Many textbooks contrast the interest in naturalism and humanism found in Renaissance art with the more abstract style and otherworldly focus of medieval art. At this point in the semester it is helpful to remind students where they have been thus far—especially if you are doing the whole survey in one semester. The Renaissance section sometimes presents difficulties for a couple reasons. Oftentimes we find ourselves a little or a lot behind by this point in the semester and it is hard to quickly move through the Renaissance section because it is usually covered in great detail in traditional survey texts, sometimes two to three chapters are devoted to it! Furthermore, students may recognize these works and want to spend a good amount of time on them.
Nature in Chinese Culture
Abbreviated Map of All the World's Nations, approx. – | Education | Asian Art Museum
Japanese architecture , the built structures of Japan and their context. A pervasive characteristic of Japanese architecture—and, indeed, of all the visual arts of Japan—is an understanding of the natural world as a source of spiritual insight and an instructive mirror of human emotion. An indigenous religious sensibility that long preceded Buddhism perceived that a spiritual realm was manifest in nature. Rock outcroppings, waterfalls, and gnarled old trees were viewed as the abodes of spirits and were understood as their personification.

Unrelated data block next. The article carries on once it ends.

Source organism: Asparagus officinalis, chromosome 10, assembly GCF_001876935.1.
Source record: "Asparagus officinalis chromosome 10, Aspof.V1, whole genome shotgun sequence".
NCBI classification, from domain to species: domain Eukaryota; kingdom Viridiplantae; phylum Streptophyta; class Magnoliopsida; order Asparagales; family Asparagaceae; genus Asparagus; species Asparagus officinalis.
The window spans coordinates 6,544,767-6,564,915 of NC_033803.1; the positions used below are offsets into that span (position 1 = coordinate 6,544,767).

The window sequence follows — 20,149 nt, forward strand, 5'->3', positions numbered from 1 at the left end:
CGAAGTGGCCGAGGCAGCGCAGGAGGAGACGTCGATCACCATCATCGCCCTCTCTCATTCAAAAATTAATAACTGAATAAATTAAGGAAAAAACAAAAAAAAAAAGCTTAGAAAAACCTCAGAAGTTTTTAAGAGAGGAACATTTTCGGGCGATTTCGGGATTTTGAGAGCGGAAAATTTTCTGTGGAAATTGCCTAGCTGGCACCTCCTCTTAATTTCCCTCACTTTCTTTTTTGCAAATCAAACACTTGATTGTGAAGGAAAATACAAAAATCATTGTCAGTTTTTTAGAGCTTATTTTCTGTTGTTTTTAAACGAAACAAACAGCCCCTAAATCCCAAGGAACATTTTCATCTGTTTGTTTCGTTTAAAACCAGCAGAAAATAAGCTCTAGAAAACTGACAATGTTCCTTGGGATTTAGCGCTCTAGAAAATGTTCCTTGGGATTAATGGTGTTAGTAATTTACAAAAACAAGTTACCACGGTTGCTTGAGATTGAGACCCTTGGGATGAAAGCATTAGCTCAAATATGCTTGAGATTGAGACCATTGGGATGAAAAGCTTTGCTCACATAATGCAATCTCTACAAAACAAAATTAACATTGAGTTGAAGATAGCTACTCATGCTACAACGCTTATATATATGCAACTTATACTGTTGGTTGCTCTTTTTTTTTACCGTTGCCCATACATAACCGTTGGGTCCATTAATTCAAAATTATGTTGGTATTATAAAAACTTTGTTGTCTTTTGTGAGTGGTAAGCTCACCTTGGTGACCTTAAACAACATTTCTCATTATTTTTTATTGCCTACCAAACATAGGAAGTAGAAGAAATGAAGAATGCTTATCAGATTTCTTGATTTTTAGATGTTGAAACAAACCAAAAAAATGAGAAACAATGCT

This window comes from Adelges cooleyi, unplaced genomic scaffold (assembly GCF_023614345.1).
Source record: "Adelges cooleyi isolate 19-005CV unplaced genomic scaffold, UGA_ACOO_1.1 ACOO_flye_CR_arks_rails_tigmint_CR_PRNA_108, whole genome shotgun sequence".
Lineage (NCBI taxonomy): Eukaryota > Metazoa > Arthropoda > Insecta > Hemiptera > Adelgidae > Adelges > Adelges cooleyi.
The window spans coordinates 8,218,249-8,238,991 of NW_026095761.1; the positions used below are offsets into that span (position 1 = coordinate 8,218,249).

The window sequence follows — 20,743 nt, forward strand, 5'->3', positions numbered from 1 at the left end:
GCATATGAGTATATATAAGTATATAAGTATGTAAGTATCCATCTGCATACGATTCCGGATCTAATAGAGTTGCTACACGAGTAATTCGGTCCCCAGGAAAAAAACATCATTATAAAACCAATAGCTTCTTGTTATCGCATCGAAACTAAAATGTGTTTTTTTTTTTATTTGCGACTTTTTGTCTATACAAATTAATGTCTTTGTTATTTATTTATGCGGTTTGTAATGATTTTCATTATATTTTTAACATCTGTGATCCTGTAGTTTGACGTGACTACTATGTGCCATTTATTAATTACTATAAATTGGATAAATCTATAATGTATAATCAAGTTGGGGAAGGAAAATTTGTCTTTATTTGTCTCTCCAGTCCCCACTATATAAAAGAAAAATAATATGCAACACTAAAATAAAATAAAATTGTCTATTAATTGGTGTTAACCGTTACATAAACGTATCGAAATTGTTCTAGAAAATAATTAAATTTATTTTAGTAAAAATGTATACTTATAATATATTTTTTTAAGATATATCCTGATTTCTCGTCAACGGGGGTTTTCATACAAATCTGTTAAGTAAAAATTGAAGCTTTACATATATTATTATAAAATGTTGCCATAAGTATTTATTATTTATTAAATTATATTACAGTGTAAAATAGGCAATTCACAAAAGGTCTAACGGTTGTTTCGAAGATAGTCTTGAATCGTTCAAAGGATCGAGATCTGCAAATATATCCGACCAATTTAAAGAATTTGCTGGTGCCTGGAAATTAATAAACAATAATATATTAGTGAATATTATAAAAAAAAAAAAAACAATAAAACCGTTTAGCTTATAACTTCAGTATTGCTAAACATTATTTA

Nature in Asian art: A guide to symbols, motifs and meanings
Not literary but religious-magical in its purposes, it is mostly a compilation of hymns, dedicated to a number of gods of the Vedic religion. They have the regular structure of an invocation: the attention of the god is evoked; a brief account of some of his feats is given, to hold his attention; and an exhortation for his help concludes the hymn. The poets, of whom little is known, appear to have come at the close of a priestly poetical tradition, rivalling one another in allusions to obscure exploits, in language often opaque and at times intended to mystify.
Central India remains contested by various major powers—each developing a distinctive but related artistic style—until the ascendancy of Turkish—Central Asian dynasties at the end of the period. Buddhism , once a powerful religious and cultural force in the South, disappears in all but Sri Lanka, where it flourishes into the modern period. The Deccan is absorbed into the Muslim cultural sphere under the Delhi Sultanate, and then independent rulers. Vijayanagar remains independent, entering into complex alliances with the various Deccan powers until it is overcome by them in